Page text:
This paper provides a framework for analyzing constraints that apply specifically to women, which theory suggests may have negative impacts on child outcomes (as well as on women). We classify women’s constraints into four dimensions: (i) low influence on household decisions, (ii) restrictions on mobility, (iii) domestic physical and psychological abuse, and (iv) limited information access. Each of these constraints are in principle determined within households. We test the impact of women’s constraints on child outcomes using nationally representative household Demographic and Health Survey data from India, including 53,030 mothers and 113,708 children, collected in 2015-16. We examine outcomes including nutrition, health, education, water quality, and sanitation. In our primary specification, outcomes are measured as multidimensional deprivations incorporating indicators for each of these deficiencies, utilizing a version of UNICEF’s Multidimensional Overlapping Deprivation Analysis index. We identify causal impacts using a Lewbel specification and present an array of additional econometric strategies and robustness checks. We find that children of women who are subjected to domestic abuse, have low influence in decision making, and limited freedom of mobility are consistently more likely to be deprived, measured both multidimensionally and with separate indicators.
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Responsible Innovation in Technology for Children: Digital technology, play and child well-being
Publication

Responsible Innovation in Technology for Children: Digital technology, play and child well-being

Digital experiences can have significant negative impact on children, exposing them to risks or failing to nurture them adequately. Nevertheless, digital experiences also potentially yield enormous benefits for children, enabling them to learn, to create, to develop friendships, and to build worlds. While global efforts to deepen our understanding of the prevalence and impact of digital risks of harm are burgeoning – a development that is both welcome and necessary – less attention has been paid to understanding and optimizing the benefits that digital technology can provide in supporting children’s rights and their well-being. Benefits here refer not only to the absence of harm, but also to creating additional positive value. How should we recognize the opportunities and benefits of digital technology for children’s well-being? What is the relationship between the design of digital experiences – in particular, play-centred design – and the well-being of children? What guidance and measures can we use to strengthen the design of digital environments to promote positive outcomes for children? And how can we make sure that children’s insights and needs form the foundation of our work in this space? These questions matter for all those who design and promote digital experiences, to keep children safe and happy, and enable positive development and learning. These questions are particularly relevant as the world shifts its attention to emerging digital technologies and experiences, from artificial intelligence (AI) to the metaverse, and seeks to understand their impact on people and society. To begin to tackle these questions, UNICEF and the LEGO Group initiated the Responsible Innovation in Technology for Children (RITEC) project in partnership with the Young and Resilient Research Centre at Western Sydney University; the CREATE Lab at New York University; the Graduate Center, City University of New York; the University of Sheffield; the Australian Research Council Centre of Excellence for the Digital Child; and the Joan Ganz Cooney Center. The research is funded by the LEGO Foundation. The partnership is an international, multi-stakeholder and cross-sectoral collaboration between organizations that believe the design and development of digital technology should support the rights and well-being of children as a primary objective – and that children should have a prominent voice in making this a reality. This project’s primary objective is to develop, with children from around the world, a framework that maps how the design of children’s digital experiences affects their well-being, and to provide guidance as to how informed design choices can promote positive well-being outcomes.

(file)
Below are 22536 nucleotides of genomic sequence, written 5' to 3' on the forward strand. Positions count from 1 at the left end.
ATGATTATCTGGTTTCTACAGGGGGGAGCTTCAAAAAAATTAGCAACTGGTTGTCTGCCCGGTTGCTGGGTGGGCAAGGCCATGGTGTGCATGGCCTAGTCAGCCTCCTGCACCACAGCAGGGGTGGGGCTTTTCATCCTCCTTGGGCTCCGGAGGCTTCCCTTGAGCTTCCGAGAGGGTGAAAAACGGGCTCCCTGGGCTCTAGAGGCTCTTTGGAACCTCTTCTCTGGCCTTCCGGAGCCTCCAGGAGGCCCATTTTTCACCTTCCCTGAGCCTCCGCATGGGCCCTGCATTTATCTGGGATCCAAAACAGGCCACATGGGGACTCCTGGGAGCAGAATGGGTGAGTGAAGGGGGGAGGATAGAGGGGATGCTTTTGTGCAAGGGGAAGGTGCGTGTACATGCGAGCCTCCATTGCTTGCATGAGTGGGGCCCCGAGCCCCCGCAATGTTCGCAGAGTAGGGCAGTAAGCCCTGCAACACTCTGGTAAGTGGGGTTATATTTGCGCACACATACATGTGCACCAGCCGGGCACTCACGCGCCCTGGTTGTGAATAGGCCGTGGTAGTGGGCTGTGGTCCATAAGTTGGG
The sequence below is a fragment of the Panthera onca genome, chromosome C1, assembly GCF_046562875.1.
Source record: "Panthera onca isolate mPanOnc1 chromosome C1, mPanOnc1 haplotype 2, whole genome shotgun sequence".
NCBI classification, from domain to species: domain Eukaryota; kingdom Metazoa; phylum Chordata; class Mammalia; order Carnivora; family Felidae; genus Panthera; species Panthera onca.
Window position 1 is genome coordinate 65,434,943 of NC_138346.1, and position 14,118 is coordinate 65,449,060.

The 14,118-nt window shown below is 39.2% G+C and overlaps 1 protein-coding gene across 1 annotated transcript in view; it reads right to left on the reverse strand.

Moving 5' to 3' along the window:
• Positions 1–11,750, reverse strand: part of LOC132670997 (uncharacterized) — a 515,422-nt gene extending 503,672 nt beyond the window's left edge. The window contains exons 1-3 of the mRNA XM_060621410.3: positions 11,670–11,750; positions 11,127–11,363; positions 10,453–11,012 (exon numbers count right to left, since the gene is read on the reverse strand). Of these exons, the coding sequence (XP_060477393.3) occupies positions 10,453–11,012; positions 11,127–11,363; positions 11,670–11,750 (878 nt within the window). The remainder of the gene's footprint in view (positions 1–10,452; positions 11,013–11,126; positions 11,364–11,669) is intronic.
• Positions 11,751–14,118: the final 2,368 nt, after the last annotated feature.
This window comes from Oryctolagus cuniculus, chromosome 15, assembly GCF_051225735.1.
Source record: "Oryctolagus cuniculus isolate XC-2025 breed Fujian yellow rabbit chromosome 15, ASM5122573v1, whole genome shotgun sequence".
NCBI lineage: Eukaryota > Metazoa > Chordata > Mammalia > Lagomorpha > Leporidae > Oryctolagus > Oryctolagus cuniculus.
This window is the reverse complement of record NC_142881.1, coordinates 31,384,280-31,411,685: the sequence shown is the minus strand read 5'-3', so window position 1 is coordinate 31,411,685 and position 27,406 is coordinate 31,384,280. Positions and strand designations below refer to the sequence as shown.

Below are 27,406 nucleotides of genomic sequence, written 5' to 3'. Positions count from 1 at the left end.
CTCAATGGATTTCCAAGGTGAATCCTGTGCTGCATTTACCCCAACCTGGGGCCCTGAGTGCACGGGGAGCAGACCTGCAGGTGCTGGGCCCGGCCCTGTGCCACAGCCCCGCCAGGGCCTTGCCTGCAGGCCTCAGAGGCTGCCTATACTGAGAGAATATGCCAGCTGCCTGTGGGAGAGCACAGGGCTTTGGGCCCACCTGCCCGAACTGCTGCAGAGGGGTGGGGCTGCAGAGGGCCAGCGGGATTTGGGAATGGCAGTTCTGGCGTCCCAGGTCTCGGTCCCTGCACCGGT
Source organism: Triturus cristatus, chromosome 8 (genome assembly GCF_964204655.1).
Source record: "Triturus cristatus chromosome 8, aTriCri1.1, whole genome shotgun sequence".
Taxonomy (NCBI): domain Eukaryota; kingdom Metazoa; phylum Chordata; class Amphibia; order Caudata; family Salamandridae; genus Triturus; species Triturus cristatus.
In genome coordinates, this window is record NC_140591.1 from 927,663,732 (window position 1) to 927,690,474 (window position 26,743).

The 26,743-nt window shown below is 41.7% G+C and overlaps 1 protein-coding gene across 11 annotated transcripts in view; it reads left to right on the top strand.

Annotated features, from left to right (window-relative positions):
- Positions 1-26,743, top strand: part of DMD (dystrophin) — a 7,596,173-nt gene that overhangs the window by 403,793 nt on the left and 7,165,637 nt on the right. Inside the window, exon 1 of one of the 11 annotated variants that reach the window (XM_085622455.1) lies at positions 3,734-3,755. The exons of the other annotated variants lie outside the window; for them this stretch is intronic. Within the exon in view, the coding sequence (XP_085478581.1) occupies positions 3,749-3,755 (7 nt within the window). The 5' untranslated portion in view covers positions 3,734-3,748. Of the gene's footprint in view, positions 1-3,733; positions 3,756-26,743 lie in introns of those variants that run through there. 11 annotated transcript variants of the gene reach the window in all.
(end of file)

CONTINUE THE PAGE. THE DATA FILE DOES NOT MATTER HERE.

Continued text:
Resources to Support Marginalized Caregivers of Children with Disabilities: Guidelines for Implementation
Publication

Resources to Support Marginalized Caregivers of Children with Disabilities: Guidelines for Implementation

Support from caregivers is critical for children’s learning both at home and at school. However, the COVID-19 pandemic and disruption of education systems globally created additional expectations for parents to support their children’s learning at home. This particularly affected the most marginalized children as the crises exacerbated already existing inequalities in education. This document introduces the approach and purpose of a set of resources to support the marginalized caregivers of children with disabilities with inclusive education. It presents lessons learned from proof-of-concept pilots in Armenia and Uzbekistan, followed by step-by-step guidelines on how to adopt and adapt the resources for education ministries and others who want to implement them in their education system.
Reopening with Resilience: Lessons from Remote Learning during COVID-19: Europe and Central Asia
Publication

Reopening with Resilience: Lessons from Remote Learning during COVID-19: Europe and Central Asia

When schools started closing their doors due to COVID-19, countries in Europe and Central Asia quickly provided alternative learning solutions for children to continue learning. More than 90 per cent of countries offered digital solutions to ensure that education activities could continue. However, lack of access to digital devices and a reliable internet connection excluded a significant amount of already marginalized children and threatened to widen the existing learning disparities. This report builds on existing evidence highlighting key lessons learned during the pandemic to promote learning for all during school closure and provides actionable policy recommendations on how to bridge the digital divide and build resilient education systems in Europe and Central Asia.